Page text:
This Fall marks another step in the cooperation between the Department of Classics and the Theatre Program, as they collaborate on a series of events this year that center on Euripides’ Hecuba
. First produced in the 420s BCE, when Athens was at war, this tragedy is set in the harsh aftermath of the fall of Troy in the mythical past. Showing the plight of the captured women and their courage in the face of the worst suffering, Euripides weaves a gripping tale of greed, murder, political manipulation, and revenge. What do students think today of this play and genre of theater, its relevance and place in both cultural and theater history? How are Hecuba’s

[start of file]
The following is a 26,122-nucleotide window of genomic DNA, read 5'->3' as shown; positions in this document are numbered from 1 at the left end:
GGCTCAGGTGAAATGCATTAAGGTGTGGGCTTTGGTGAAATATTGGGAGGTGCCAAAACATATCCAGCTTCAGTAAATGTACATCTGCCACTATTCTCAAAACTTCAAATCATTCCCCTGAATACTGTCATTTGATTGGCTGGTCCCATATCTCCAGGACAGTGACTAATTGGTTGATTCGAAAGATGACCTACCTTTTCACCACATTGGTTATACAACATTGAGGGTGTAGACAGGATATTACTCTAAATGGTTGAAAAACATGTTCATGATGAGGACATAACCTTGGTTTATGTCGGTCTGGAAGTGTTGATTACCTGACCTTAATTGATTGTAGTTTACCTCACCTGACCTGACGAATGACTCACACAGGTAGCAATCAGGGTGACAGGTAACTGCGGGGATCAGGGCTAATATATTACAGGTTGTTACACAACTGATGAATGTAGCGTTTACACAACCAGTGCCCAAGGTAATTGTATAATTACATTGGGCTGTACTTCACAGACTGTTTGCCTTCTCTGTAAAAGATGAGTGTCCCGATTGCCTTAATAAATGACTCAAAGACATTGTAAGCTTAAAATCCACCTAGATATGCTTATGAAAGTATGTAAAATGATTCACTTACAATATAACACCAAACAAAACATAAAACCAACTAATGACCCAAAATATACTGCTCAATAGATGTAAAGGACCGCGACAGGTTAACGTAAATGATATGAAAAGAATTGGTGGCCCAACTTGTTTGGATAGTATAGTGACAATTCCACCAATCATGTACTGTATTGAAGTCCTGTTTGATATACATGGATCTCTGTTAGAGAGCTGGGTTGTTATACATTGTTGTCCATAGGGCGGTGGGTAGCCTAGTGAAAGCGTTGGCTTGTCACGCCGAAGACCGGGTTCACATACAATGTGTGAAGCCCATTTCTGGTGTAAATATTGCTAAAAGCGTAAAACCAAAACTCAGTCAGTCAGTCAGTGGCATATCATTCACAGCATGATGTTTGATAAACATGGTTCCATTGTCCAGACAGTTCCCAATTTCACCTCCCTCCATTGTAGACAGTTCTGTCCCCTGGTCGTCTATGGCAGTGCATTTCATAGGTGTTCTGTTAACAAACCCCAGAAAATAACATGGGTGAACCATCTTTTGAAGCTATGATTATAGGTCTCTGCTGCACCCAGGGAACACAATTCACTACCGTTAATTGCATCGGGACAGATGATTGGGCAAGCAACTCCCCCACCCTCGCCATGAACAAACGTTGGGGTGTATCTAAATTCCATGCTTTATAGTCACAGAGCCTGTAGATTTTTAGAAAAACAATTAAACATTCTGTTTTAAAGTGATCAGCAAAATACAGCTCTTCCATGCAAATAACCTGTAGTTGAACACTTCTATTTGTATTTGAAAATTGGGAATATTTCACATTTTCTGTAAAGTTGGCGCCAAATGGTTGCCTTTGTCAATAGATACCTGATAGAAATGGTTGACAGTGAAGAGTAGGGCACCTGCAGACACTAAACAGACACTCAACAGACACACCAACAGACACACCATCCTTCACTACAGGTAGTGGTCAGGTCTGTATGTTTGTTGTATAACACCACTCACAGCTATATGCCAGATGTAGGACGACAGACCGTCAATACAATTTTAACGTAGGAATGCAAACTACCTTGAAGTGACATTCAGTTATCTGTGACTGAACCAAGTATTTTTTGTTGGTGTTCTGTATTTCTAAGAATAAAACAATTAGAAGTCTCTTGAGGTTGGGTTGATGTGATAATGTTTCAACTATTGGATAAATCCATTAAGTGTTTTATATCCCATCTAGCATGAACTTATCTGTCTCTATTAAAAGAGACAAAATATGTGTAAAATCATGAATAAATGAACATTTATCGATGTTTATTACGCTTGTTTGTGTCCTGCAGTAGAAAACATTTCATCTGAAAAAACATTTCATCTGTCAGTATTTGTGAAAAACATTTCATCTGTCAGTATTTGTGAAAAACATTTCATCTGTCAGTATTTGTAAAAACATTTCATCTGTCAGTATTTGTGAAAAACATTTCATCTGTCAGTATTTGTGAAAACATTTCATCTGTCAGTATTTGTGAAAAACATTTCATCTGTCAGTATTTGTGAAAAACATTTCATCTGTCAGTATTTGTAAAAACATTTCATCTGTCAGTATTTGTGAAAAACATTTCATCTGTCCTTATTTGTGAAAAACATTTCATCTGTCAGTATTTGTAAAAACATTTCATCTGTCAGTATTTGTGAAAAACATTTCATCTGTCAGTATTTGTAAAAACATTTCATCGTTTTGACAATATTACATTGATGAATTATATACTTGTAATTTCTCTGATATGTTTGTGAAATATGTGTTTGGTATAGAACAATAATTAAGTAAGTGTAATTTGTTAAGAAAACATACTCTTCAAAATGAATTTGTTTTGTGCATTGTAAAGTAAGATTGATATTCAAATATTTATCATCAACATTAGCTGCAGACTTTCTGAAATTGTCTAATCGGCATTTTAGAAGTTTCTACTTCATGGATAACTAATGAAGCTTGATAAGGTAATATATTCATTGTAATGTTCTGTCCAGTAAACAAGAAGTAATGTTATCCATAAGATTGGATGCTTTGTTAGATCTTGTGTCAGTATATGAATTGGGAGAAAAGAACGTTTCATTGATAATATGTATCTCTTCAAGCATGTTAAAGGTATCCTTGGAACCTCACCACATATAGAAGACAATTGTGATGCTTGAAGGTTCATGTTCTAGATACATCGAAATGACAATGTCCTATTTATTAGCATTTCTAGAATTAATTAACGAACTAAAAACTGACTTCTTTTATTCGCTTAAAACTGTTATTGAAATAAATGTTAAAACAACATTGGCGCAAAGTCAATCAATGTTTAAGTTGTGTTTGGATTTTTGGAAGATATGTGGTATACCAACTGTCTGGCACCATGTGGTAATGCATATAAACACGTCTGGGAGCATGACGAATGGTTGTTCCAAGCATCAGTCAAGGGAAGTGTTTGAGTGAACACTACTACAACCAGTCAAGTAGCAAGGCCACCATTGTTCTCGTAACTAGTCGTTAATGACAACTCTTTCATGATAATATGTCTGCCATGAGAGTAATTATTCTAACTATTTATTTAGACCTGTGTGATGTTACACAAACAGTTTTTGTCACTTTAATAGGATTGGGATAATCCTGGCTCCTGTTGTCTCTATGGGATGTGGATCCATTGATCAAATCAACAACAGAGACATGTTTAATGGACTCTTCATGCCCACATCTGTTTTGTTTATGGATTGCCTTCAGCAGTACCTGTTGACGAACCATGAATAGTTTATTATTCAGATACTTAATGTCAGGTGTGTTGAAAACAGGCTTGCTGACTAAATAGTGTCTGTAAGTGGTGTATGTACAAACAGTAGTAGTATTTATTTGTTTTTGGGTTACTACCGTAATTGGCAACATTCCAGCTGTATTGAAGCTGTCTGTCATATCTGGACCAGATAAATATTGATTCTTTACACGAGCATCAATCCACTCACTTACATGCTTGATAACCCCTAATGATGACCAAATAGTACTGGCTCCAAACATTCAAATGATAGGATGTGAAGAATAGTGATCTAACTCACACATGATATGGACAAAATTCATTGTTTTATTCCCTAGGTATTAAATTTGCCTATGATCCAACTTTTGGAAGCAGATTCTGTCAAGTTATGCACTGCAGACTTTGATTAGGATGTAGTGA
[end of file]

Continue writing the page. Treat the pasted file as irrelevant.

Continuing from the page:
themes being discussed in a modern classroom from two different disciplinary angles? How do those different lenses bring to light new inferences on an ancient form?